Michael Ibarra v. Toyota Logistics Services, Inc. et al

Filing 41

ORDER REMANDING ACTION FOR LACK OF SUBJECT MATTER JURISDICTION by Judge Fernando L. Aenlle-Rocha: The court GRANTS Plaintiff's Motion 9 in its entirety and REMANDS the action to the Los Angeles County Superior Court,Case No. 23STCV04388. All dates and deadlines in this court are VACATED. Theclerk of the court shall close the action administratively MD JS-6. Case Terminated. (lc)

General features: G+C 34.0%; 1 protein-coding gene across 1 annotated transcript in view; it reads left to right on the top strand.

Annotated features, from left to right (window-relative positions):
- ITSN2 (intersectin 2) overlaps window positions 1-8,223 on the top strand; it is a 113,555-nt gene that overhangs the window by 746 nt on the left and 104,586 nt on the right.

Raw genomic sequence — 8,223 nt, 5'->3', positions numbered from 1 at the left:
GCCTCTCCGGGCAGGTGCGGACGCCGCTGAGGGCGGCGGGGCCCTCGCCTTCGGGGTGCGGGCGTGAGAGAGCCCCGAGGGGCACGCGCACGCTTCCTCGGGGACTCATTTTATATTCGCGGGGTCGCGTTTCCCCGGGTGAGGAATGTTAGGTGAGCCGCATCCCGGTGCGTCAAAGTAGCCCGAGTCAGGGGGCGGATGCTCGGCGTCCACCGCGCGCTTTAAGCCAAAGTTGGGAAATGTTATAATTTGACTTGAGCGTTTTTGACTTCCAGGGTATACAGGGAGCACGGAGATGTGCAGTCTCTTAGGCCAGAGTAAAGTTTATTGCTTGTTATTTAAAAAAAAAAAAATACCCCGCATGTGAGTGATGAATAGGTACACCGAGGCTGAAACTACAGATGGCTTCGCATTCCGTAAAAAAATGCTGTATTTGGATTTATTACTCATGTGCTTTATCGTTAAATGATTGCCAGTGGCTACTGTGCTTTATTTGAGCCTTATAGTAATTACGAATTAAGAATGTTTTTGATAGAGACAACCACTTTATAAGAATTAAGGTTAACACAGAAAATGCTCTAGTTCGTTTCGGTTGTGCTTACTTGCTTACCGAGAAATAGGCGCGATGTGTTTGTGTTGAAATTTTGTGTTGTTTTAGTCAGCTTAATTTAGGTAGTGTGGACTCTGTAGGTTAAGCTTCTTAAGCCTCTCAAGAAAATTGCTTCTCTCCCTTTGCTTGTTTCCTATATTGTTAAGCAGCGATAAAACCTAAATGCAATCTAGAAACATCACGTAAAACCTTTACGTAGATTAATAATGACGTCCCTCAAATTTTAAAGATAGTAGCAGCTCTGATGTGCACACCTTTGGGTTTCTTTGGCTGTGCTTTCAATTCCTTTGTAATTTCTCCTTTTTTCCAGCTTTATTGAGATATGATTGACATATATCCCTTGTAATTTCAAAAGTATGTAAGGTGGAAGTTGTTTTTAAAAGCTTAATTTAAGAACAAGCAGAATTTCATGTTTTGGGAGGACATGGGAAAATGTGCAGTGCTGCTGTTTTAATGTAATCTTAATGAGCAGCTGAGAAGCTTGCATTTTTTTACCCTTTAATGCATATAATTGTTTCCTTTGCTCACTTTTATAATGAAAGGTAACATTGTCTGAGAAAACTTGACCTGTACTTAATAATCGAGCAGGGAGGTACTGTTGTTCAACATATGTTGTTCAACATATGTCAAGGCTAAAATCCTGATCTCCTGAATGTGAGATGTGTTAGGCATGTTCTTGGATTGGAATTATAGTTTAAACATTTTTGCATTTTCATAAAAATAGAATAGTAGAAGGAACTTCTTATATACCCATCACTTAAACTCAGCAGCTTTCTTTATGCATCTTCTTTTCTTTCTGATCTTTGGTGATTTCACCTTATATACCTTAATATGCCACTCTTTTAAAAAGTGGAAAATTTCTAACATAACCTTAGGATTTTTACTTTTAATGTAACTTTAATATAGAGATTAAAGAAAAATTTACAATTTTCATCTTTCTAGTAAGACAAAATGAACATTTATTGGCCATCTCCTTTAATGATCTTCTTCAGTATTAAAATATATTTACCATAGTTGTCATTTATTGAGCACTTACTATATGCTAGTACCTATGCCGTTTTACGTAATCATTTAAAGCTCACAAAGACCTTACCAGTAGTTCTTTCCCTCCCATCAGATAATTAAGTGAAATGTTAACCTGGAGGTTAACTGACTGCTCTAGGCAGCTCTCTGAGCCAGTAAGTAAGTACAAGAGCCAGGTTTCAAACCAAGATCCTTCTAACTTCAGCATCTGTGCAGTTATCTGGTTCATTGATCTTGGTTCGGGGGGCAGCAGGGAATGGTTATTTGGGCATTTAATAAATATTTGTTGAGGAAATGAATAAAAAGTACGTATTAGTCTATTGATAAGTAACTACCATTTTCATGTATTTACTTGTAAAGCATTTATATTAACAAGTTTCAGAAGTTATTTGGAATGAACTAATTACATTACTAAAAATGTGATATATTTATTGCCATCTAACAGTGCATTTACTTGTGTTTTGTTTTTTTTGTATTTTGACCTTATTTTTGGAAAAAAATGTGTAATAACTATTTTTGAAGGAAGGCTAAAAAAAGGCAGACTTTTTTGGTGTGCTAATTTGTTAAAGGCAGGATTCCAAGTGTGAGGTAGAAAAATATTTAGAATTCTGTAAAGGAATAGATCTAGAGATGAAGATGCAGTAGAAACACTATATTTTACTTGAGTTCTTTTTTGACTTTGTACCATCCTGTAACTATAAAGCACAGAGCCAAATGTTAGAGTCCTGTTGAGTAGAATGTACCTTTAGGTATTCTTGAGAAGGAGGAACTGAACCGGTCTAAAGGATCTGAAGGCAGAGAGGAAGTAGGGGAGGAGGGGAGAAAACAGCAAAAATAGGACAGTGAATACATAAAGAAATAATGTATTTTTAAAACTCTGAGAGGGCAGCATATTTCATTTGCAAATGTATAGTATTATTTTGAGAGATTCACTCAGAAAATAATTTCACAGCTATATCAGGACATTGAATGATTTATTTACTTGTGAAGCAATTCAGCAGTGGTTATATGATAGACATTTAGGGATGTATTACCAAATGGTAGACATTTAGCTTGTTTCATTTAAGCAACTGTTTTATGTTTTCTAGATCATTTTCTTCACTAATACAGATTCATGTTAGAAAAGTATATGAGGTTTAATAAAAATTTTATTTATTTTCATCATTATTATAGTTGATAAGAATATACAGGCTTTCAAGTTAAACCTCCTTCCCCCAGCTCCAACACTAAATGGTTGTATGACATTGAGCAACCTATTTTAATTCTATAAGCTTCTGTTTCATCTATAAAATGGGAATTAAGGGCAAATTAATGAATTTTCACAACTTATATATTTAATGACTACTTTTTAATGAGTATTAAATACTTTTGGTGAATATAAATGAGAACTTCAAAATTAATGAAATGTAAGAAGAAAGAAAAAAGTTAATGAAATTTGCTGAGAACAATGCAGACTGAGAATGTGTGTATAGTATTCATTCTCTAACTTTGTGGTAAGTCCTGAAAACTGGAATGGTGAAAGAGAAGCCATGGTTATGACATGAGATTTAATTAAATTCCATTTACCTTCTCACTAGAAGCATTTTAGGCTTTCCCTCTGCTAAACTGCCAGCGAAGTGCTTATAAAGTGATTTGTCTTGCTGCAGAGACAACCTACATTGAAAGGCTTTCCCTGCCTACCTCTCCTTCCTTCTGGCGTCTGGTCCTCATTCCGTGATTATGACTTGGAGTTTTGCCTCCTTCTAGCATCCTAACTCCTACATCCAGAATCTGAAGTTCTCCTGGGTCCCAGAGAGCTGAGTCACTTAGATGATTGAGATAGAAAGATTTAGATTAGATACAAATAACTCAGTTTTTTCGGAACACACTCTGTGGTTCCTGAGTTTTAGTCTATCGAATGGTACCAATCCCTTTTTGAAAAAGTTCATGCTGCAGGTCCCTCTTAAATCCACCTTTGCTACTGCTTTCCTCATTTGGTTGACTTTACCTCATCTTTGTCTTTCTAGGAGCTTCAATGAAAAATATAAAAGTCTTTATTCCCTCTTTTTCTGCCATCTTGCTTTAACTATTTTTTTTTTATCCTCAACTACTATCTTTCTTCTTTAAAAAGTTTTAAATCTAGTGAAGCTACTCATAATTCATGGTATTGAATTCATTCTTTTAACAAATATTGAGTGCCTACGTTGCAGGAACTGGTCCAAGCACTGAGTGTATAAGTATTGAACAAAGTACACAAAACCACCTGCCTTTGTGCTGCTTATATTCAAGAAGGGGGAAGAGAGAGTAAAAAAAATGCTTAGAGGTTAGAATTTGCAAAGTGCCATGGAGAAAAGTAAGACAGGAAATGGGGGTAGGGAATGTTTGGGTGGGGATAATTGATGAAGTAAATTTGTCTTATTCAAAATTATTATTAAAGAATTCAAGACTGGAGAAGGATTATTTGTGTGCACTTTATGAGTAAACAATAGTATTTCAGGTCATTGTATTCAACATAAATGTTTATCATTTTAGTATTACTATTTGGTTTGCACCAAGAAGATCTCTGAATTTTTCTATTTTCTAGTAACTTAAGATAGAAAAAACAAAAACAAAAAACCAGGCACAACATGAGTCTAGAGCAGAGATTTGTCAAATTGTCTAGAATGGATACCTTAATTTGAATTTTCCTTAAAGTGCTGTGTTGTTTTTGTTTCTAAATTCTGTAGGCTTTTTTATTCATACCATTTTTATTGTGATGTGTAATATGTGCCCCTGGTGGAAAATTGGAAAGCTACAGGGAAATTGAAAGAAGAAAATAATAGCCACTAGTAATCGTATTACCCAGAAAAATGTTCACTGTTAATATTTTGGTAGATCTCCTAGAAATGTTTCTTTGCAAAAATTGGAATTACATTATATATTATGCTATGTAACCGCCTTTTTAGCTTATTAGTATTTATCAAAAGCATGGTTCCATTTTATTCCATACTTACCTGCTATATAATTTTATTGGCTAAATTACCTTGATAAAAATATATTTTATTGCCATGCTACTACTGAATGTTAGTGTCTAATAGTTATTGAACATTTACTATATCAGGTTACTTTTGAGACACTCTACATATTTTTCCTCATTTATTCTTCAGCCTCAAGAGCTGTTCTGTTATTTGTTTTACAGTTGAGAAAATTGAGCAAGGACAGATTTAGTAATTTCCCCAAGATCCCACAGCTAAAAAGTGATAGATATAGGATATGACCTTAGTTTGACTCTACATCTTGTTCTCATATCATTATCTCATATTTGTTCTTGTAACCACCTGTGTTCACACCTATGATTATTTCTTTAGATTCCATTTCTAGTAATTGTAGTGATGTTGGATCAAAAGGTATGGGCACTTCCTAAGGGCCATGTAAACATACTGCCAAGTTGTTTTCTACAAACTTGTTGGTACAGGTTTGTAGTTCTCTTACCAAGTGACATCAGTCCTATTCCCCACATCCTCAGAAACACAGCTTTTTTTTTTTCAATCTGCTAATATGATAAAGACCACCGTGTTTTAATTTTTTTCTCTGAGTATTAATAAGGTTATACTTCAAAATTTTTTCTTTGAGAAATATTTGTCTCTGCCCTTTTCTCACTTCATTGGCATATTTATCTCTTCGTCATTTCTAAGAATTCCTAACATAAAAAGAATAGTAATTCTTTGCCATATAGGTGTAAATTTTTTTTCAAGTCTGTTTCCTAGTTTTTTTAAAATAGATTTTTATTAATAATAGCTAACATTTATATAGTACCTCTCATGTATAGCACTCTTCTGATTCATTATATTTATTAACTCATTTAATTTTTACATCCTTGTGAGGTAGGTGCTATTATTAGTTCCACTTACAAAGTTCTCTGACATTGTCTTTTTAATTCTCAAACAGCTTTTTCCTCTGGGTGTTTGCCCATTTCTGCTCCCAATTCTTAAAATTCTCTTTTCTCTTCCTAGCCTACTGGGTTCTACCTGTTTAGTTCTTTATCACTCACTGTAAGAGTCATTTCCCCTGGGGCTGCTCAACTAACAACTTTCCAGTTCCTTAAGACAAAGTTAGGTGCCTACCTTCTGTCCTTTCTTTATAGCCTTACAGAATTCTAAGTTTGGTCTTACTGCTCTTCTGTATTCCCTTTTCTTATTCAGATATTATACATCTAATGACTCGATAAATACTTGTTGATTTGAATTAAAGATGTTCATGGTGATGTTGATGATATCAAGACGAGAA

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1 JS-6 2 3 4 5 6 7 8 UNITED STATES DISTRICT COURT 9 CENTRAL DISTRICT OF CALIFORNIA 10 11 MICHAEL IBARRA, Plaintiff, 12 v. 13 14 15 Case No. 2:23-cv-03170-FLA (MARx) ORDER REMANDING ACTION FOR LACK OF SUBJECT MATTER JURISDICTION [DKT. 9] TOYOTA LOGISTICS SERVICES, INC., et al., Defendants. 16 17 18 19 RULING 20 Plaintiff filed the subject Motion to Remand (“Motion”) on May 23, 2023. Dkt. 21 9 (“Mot.”). Defendant Toyota Logistics Services, Inc. (“Defendant” or “Toyota”) 22 opposes the Motion. Dkt. 17. The court took the Motion under submission on June 23 15, 2023, finding this matter appropriate for decision without oral argument. Dkt. 19; 24 see also Fed. R. Civ. P. 78(b); Local Rule 7-15. 25 For the reasons stated, the court GRANTS the Motion and REMANDS the 26 action to the Los Angeles County Superior Court, Case No. 23STCV04388. 27 /// 28 /// 1 1 BACKGROUND 2 On February 28, 2023, Plaintiff filed the Complaint in the Los Angeles County 3 Superior Court, asserting four causes of action for: (1) unlawful discrimination based 4 on physical disability in violation of the Fair Employment and Housing Act (the 5 “FEHA,” Cal. Gov. Code § 12940, et seq.); (2) failure to prevent discrimination in 6 violation of the FEHA; (3) failure to reasonably accommodate a physical disability in 7 violation of the FEHA; and (4) failure to engage in the interactive process in violation 8 of the FEHA. Dkt. 1-1 (“Compl.”). Defendant removed the action to this court on 9 April 26, 2023. Dkt. 1 (“NOR”). 10 Plaintiff alleges he has been a full-time employee with Toyota since July 15, 11 1996. Compl. ¶ 9. Plaintiff further alleges he suffered a back injury during his 12 employment, and provided Defendant with a doctor’s note on May 27, 2021, that 13 imposed a work restriction against lifting objects that weighed over ten pounds. 14 Compl. ¶¶ 11–13. Toyota subsequently assigned Plaintiff to work as a shuttle 15 driver—which was a position he could perform with his work restrictions. Id. ¶ 14. 16 According to Plaintiff, he was notified by e-mail on August 30, 2021, that Defendant 17 was placing him on an unpaid leave of absence, effective September 4, 2021, due to 18 his disabilities and work restrictions, despite the fact that he was able to perform his 19 duties as a shuttle driver successfully. Id. ¶¶ 18–20. 20 21 DISCUSSION I. Legal Standard 22 “Federal courts are courts of limited jurisdiction,” possessing “only that power 23 authorized by the Constitution and statute[.]” Kokkonen v. Guardian Life Ins. Co. of 24 Am., 511 U.S. 375, 377 (1994); U.S. Const. art. III, § 2, cl. 1. A suit filed in state 25 court may be removed to federal court only if the federal court would have had 26 original jurisdiction over the action. 28 U.S.C. § 1441(a). The party seeking removal 27 bears the burden of establishing federal jurisdiction by a preponderance of the 28 evidence. Gaus v. Miles, Inc., 980 F.2d 564, 566-67 (9th Cir. 1992) (citing McNutt v. 2 1 Gen. Motors Acceptance Corp. of Ind., 298 U.S. 178, 189 (1936)). In ruling on a 2 motion to remand, jurisdiction is generally determined from the face of the complaint. 3 Miller v. Grgurich, 763 F.2d 372, 373 (9th Cir. 1985). The court may remand the 4 action sua sponte “[i]f at any time before final judgment it appears that the district 5 court lacks subject matter jurisdiction.” 28 U.S.C. § 1447(c); United Invs. Life Ins. 6 Co. v. Waddell & Reed Inc., 360 F.3d 960, 967 (9th Cir. 2004). 7 II. 8 9 Analysis Defendant alleges the court has subject matter jurisdiction over this action because Plaintiff’s claims are inextricably intertwined with the collective bargaining 10 agreement (“CBA”) that governed his employment, and preempted under Section 301 11 of the Labor Management Relations Act (“Section 301,” 28 U.S.C. § 185(a)). NOR at 12 3–4.1 District courts “have original jurisdiction of all civil actions arising under the 13 Constitution, laws, or treaties of the United States.” 28 U.S.C. § 1331. “Defenses 14 based on federal law, including preemption defenses, do not ordinarily provide a 15 legitimate basis for removal.” Ramirez v. Fox Television Station, Inc., 998 F.2d 743, 16 747 (9th Cir. 1993). “In areas where federal law completely preempts state law, 17 however, a claim purportedly based on state law is considered to be a federal claim 18 from its inception; thus, such claims are considered to have arisen under federal law.” 19 Id. “Section 301(a) of the Labor Act provides federal jurisdiction over ‘suits for 20 violation of contracts between an employer and a labor organization.’” Id. “Section 21 301 completely preempts any state causes of action based on alleged violations of 22 contracts between employers and labor organizations.” Id. 23 “A state-law claim is preempted by section 301 if the resolution of a state-law 24 claim depends upon the meaning of a collective-bargaining agreement.” Id. at 748. 25 This preemption applies if the claims “are either based upon a collective-bargaining 26 27 28 1 The court cites documents by the page numbers added by the court’s CM/ECF System, rather than any page numbers listed natively. 3 1 agreement or dependent upon an interpretation of the agreement.” Id. “Causes of 2 action that only ‘tangentially involve’ a provision of a collective-bargaining 3 agreement are not preempted by section 301.” Id. “Nor are causes of action which 4 assert ‘nonnegotiable state-law rights … independent of any right established by 5 contract.’” Id. (quoting e.g., Allis-Chalmers Corp. v. Lueck, 471 U.S. 202, 213 6 (1985)) (internal quotation marks omitted). As the Supreme Court explained: 7 8 9 10 11 Even if dispute resolution pursuant to a collective-bargaining agreement, on the one hand, and state law, on the other, would require addressing precisely the same set of facts, as long as the state-law claim can be resolved without interpreting the agreement itself, the claim is “independent” of the agreement for § 301 pre-emption purposes. Lingle v. Norge Div. of Magic Chef, Inc., 486 U.S. 399, 409–10 (1988). 12 The Ninth Circuit has recognized that an employee’s rights under the FEHA are 13 nonnegotiable state-law rights that are not subject to preemption by Section 301. E.g., 14 Schrader v. Noll Mfg. Co., 91 Fed. App’x 553, 555 (9th Cir. 2004) (“We have 15 consistently held that state law discrimination claims under the FEHA do not require 16 courts to interpret the terms of a CBA and are therefore not preempted by § 301.”); 17 Ackerman v. W. Elec. Co., 860 F.2d 1514, 1517, & n. 2 (9th Cir. 1988) (The FEHA 18 “confers upon employees certain rights not to be discriminated against because of 19 physical handicap or mental condition. Cal. Gov. Code § 12940. That right is defined 20 and enforced under state law without reference to the terms of any collective 21 bargaining agreement.”); Ramirez, 998 F.2d at 748 (“In every case in which we have 22 considered an action brought under the [FEHA], we have held that it is not preempted 23 by section 301,” collecting cases). “That [an employee] might also have separate 24 remedies under the bargaining agreement makes no difference.” Ackerman, 860 F.2d 25 at 1517; see also, Lingle, 486 U.S. at 412–13 (“The operation of the antidiscrimination 26 laws … illustrate[s] the relevant point for § 301 pre-emption analysis that the mere 27 fact that a broad contractual protection against discriminatory—or retaliatory— 28 discharge may provide a remedy for conduct that co-incidentally violates state law 4 1 does not make the existence or the contours of the state-law violation dependent upon 2 the terms of the private contract.”). 3 Defendant contends Plaintiff was assigned to work as a shuttle driver pursuant 4 to the Modified Work Program provisions of the CBA, which permits “those who are 5 in recovery from a temporary disability” to perform certain light duties until either 6 “recovery is complete, and restrictions have been lifted,” or “recovery has ceased to 7 progress.” Opp’n at 2–3 (brackets omitted). According to Defendant, “Section 301 8 preempts Plaintiff’s claims because they each revolve around the specific terms of the 9 CBA’s provisions governing the Modified Work Program.” Opp’n at 9–10. The 10 court disagrees. As pleaded, Plaintiff’s rights to a reasonable accommodation and 11 protection against discriminatory discharge under the FEHA were nonnegotiable state- 12 law rights separate from any contractual rights Plaintiff may have additionally 13 obtained through the CBA. See, e.g., Lingle, 486 U.S. at 412–13; Ackerman v. W. 14 Elec. Co., 860 F.2d at 1517. The court, therefore, finds Plaintiff’s FEHA claims are 15 not preempted by Section 301. 16 Defendant cites cases including Madison v. Motion Picture Set Painters and 17 Sign Writers Local 729, 132 F. Supp. 2d 1244 (C.D. Cal. 2000), and Armstrong v. WB 18 Studio Enterprises, Inc., Case No. 2:19-cv-09587-GW (JPRx), 2020 WL 1967566 19 (C.D. Cal. Apr. 24, 2020), to argue courts have found Section 301 can preempt FEHA 20 claims under circumstances similar to those presented here. Opp’n at 10. Defendant’s 21 cited cases are non-binding district court opinions involving facts and claims 22 distinguishable from the circumstances pleaded here. 23 In Madison, 132 F. Supp. 2d at 1248, the plaintiff asserted claims against his 24 union arguing it: (1) discriminated against its African-American members by 25 negotiating a collective bargaining agreement that allowed employers to “pick and 26 choose” the union members they wished to employ, which he argued allowed them to 27 engage in discriminatory hiring; and (2) discriminated against him by filing a 28 meritless grievance against his employer, regarding the alleged hiring of non-union 5 1 employees, which reflected badly on him and caused him to receive negative 2 comments including “being called a racist.” Id. at 1248–50. Madison was issued 3 prior to Schrader, 91 Fed. App’x 553, and it is unclear whether it reflects good law. 4 To the extent Madison remains valid, the facts of that case are distinguishable from 5 the circumstances at hand. Here, unlike in Madison, Plaintiff has not filed suit against 6 a union or based his claims directly on his treatment as a union member, under 7 provisions of the CBA. The fact that the CBA may have provided accommodations 8 contractually through the Modified Work Program provisions is insufficient to 9 establish that interpretation of those provisions is necessary to resolve Plaintiff’s 10 separate, nonnegotiable state-law rights under the FEHA. See, e.g., Lingle, 486 U.S. 11 at 412–13; Ackerman v. W. Elec. Co., 860 F.2d at 1517. Madison, thus, is inapposite. 12 In Armstrong, the plaintiff asserted FEHA discrimination and retaliation claims 13 based on the defendants’ alleged refusal to rehire the plaintiff as a camera operator on 14 a new television series, after his prior employment with the defendants ended. 15 Armstrong, 2020 WL 1967566, at *1. The district court held the Armstrong plaintiff’s 16 FEHA claims were preempted after determining the plaintiff’s qualification for 17 employment required interpretation of the CBA. Id. at *4. Here, in contrast, it is 18 undisputed Plaintiff was employed by Defendant when he reported the disability 19 alleged. Unlike in Armstrong, a determination of Plaintiff’s rights under the FEHA 20 would not require interpretation of the CBA. The court, therefore, will not deny the 21 Motion on this basis. 22 In sum, the court finds Plaintiff’s FEHA claims are not preempted by Section 23 301. Defendant, thus, fails to establish this court has subject matter jurisdiction over 24 the action. 25 /// 26 /// 27 /// 28 6 1 2 CONCLUSION For the aforementioned reasons, the court GRANTS Plaintiff’s Motion (Dkt. 9) 3 in its entirety and REMANDS the action to the Los Angeles County Superior Court, 4 Case No. 23STCV04388. All dates and deadlines in this court are VACATED. The 5 clerk of the court shall close the action administratively. 6 7 IT IS SO ORDERED. 8 9 Dated: March 29, 2024 10 11 12 ______________________________ FERNANDO L. AENLLE-ROCHA United States District Judge 13 14 15 16 17 18 19 20 21 22 23 24 25 26 27 28 7